TANGIERS, Morocco, Sept 29 (Reuters) - French President Nicolas Sarkozy on Thursday inaugurated work on a future high-speed train link in Morocco, the first such project in Africa and the Arab world, and welcomed constitutional reform introduced by King Mohammed.
“France is determined to accompany Morocco politically of course but also economically,” Sarkozy said in Tangiers after talks with the Moroccan monarch, who in July won landslide approval for a referendum that explicitly granted executive powers to the government but retained the king at the helm of the cabinet, army, religious authorities and the judiciary.
The two countries signed an agreement four years ago to build a high-speed train network to link Casablanca, Morocco’s economic capital, with Rabat and Tangiers at a cost of 33 billion Moroccan dirhams ($4 billion).
When the project is completed in 2015, it will cut the 350-km (215-miles) train journey from Casablanca to Tangier from 4 hours and 45 minutes to just over 2 hours.
The 2007 agreement allows French firms, including power and transport engineering group Alstom SA , to design, build, operate and maintain the high-speed rail link, known as TGV in France.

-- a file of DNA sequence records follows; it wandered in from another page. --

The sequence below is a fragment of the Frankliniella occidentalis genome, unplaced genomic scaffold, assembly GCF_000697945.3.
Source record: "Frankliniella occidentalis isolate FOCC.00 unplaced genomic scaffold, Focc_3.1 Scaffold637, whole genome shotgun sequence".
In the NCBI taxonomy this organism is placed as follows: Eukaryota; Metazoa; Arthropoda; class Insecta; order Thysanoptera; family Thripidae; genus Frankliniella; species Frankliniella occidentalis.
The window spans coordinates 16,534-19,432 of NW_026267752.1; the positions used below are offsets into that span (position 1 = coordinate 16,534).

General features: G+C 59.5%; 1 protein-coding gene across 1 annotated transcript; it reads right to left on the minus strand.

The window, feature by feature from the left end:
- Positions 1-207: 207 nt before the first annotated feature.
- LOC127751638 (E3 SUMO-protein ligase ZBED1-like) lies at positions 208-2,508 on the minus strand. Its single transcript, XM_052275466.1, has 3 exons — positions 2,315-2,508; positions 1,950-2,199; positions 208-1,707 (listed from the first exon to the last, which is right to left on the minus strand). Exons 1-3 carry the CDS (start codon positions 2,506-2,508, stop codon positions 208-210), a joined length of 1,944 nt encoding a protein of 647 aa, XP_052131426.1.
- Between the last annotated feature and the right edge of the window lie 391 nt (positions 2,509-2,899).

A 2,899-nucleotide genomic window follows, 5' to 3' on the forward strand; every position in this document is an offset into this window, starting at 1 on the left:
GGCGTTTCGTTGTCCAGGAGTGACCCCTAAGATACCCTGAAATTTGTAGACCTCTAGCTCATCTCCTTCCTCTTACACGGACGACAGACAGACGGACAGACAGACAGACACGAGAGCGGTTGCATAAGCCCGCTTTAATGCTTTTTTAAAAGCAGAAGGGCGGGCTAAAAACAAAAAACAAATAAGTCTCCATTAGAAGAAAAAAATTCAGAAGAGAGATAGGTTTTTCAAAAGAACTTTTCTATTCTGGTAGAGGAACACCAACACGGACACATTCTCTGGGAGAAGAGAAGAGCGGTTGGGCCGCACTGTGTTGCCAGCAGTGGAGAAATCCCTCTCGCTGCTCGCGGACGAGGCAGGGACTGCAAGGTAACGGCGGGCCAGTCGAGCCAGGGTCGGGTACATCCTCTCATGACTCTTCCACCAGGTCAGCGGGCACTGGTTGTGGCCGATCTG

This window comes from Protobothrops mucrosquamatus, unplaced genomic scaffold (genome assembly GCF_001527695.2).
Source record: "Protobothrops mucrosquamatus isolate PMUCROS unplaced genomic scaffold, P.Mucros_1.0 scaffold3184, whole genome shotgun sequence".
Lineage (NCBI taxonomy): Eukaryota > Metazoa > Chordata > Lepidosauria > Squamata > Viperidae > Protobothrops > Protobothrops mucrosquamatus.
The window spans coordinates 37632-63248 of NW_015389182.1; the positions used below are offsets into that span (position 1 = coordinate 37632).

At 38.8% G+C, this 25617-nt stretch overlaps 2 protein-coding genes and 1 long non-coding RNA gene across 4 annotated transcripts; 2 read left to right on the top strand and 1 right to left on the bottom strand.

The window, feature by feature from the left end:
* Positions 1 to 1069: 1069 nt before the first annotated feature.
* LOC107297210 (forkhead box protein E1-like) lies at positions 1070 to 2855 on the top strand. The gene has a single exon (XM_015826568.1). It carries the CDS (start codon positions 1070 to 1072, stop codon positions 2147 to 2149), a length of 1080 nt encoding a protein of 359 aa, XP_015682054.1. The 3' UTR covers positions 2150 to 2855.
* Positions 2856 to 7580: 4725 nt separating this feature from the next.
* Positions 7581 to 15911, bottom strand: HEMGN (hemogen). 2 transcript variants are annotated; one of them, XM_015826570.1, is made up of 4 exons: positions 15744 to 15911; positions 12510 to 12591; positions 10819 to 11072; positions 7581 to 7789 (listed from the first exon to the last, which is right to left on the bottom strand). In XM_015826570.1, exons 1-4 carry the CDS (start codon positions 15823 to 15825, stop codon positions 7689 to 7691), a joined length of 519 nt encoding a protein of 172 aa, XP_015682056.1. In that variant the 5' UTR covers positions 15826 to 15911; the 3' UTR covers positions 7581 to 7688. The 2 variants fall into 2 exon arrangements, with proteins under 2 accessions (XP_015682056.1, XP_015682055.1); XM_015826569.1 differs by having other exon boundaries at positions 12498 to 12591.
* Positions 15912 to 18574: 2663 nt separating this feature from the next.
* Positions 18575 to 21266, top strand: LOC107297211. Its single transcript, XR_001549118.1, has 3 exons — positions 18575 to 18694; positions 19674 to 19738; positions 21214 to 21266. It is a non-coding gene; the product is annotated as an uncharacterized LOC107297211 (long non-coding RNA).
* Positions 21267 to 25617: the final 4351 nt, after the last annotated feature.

“The French should know that the Moroccan TGV is work for the French. It is worth thousands of hours of work,” said Sarkozy.
Morocco also plans to build a 220-km rail link between Tangier and Kenitra for a total cost of 20 billion Moroccan dirhams. The project would be partly financed by French loans and partly by donations from Kuwait, the United Arab Emirates and Saudi Arabia.
The high cost of the projects have raised eyebrows in some quarters. “During this period of crisis, this money could have been used to finance projects that create jobs,” said Mohamed Berada, a former Moroccan finance minister.
National rail operator ONCF says the high-speed rail links are necessary to meet rising traffic, which rose from 14 million passengers in 2003 to 34 million projected this year.
“It answers a true need of Morocco,” said ONCF Managing Director Mohamed Rabie Khlie. (Writing by Joseph Nasr; Editing by Giles Elgood)